The Nepal Demographic Health Survey (NDHS) reported that 29 percent of children under five are malnourished, and in the remote north-west this number jumps to more than half of all children being chronically malnourished. The prime reason for malnourishment is discrimination in feeding the male and female child.
Locals and experts agree that gender discrimination is the reason why children in Nepal die in spite of the fact that enough food is produced to feed them.
The north-west area of Nepal experiences wide spread bias against girls and women as the birth of a boy is celebrated and on the contrary a girl’s birth is hardly acknowledged. When it comes to nutrition and the distribution of food within families, girls are neglected because they are thought not to need strength.
In this part of the world, women live hard lives full of physical demands. It is common to see women and girls walking along the road from one village to the next, bearing the weight of baskets of apples, rocks or bags of rice, while men and boys tag alongside unburdened.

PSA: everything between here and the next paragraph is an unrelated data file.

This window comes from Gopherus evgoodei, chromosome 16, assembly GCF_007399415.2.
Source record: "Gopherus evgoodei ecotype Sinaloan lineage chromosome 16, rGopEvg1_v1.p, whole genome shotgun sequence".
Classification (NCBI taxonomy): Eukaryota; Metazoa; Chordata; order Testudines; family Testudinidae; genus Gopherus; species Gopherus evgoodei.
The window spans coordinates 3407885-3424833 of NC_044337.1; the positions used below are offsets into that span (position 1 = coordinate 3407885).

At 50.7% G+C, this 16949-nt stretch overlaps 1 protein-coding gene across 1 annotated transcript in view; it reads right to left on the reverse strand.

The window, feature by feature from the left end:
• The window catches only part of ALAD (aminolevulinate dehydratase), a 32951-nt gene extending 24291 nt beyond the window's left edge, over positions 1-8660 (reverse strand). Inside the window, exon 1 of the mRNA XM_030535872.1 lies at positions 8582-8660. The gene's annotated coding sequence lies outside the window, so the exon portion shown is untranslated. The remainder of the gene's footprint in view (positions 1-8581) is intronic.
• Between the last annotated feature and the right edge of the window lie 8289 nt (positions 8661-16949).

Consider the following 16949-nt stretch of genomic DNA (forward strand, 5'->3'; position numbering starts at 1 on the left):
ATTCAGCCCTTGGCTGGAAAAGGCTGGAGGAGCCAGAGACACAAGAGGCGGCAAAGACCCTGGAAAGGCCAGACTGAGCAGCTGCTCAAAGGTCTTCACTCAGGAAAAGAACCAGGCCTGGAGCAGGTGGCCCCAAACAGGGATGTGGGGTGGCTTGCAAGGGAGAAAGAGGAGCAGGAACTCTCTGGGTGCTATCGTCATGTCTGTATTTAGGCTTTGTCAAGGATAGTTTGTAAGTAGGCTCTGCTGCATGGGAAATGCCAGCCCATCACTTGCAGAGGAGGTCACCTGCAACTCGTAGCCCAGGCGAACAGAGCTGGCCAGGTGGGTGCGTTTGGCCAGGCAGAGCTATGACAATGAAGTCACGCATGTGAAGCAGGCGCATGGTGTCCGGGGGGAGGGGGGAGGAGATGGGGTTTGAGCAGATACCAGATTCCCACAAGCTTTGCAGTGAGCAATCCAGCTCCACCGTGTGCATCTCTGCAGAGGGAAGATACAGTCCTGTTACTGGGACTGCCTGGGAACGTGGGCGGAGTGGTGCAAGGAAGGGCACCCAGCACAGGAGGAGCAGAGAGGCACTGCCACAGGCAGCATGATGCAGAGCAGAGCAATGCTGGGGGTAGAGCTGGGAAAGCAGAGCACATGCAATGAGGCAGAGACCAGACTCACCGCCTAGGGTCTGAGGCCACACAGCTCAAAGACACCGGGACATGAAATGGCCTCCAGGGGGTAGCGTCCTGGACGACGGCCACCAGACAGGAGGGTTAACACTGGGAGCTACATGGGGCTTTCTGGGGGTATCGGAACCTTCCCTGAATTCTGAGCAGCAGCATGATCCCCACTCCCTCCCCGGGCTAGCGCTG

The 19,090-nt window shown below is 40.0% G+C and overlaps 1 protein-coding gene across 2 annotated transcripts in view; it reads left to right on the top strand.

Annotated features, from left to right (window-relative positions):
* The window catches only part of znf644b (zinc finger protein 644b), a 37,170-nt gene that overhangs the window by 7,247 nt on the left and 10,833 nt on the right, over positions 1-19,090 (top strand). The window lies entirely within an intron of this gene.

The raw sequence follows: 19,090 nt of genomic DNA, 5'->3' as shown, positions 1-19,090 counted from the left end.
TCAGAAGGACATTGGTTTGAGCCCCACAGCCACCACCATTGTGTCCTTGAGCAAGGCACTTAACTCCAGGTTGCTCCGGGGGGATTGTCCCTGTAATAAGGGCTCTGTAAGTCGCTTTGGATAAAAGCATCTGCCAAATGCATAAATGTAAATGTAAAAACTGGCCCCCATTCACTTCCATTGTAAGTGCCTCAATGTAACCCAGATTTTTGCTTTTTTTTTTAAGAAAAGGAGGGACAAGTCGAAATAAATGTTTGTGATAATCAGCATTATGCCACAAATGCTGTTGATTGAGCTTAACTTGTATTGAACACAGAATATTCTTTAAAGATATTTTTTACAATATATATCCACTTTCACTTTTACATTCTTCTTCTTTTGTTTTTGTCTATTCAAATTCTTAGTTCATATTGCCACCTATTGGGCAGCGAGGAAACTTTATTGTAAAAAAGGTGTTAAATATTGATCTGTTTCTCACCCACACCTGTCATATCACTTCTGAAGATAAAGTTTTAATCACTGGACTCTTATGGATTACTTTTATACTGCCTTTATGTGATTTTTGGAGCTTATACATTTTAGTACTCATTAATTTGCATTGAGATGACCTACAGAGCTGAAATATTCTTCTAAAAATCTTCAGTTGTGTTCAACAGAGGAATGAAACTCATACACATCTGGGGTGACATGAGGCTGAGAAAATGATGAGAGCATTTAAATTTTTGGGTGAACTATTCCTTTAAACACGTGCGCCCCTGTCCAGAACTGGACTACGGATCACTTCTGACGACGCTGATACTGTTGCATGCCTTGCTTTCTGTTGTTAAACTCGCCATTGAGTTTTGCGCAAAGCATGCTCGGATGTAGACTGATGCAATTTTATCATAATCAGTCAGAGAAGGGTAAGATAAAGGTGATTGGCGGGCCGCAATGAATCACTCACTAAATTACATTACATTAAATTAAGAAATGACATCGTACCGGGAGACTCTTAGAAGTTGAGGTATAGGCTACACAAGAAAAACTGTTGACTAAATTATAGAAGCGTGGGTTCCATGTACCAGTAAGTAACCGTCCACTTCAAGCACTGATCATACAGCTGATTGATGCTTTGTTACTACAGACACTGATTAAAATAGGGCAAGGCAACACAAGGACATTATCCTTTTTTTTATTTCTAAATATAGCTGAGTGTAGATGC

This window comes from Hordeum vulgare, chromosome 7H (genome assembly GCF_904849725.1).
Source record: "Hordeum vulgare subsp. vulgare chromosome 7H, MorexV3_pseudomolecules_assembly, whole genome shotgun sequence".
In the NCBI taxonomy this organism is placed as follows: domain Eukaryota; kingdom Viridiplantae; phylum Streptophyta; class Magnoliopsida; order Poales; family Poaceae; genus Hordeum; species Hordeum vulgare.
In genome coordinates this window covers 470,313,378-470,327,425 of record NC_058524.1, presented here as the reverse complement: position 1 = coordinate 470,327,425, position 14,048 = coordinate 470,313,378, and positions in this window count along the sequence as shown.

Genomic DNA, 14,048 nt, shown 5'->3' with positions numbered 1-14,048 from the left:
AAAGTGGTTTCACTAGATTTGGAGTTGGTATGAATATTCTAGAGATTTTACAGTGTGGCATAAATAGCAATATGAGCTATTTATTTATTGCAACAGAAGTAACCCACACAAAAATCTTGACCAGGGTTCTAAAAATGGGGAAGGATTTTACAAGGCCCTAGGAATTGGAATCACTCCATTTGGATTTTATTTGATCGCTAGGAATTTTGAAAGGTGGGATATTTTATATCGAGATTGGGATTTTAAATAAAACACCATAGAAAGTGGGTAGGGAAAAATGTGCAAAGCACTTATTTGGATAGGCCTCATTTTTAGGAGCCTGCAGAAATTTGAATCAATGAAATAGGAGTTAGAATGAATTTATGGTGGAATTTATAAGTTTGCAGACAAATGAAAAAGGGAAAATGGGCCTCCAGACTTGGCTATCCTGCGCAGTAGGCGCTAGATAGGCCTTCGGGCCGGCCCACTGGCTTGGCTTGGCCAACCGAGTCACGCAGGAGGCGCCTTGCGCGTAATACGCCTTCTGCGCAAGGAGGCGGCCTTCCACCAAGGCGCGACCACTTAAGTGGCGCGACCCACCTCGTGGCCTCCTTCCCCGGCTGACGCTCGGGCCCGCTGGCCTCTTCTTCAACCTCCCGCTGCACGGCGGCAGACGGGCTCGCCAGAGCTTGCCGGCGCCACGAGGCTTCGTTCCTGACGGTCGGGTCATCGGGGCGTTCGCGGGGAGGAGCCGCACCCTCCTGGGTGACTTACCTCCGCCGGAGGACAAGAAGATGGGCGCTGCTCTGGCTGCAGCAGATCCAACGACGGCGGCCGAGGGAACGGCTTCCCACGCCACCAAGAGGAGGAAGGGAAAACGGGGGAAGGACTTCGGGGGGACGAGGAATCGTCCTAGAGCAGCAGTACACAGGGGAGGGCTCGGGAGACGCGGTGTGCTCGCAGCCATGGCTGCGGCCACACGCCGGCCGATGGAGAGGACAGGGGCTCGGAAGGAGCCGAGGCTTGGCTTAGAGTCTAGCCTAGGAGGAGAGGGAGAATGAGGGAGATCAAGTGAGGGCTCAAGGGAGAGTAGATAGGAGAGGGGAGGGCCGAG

It is also common that boys and husbands eat first and are offered the most nutritious food, often leaving girls and women with leftovers.
Research indicates that about half of stunting in children occurs before birth and up to two years old. So girls are not fed well, do not grow up into healthy individuals and thus give birth to weak kids and the vicious circle continues. Experts have stated that breaking the cycle of malnutrition in girls and women will not only improve their quality of life, but will also create positive outcome for society through improving women’s mental and cognitive abilities, two things strongly affected by malnutrition.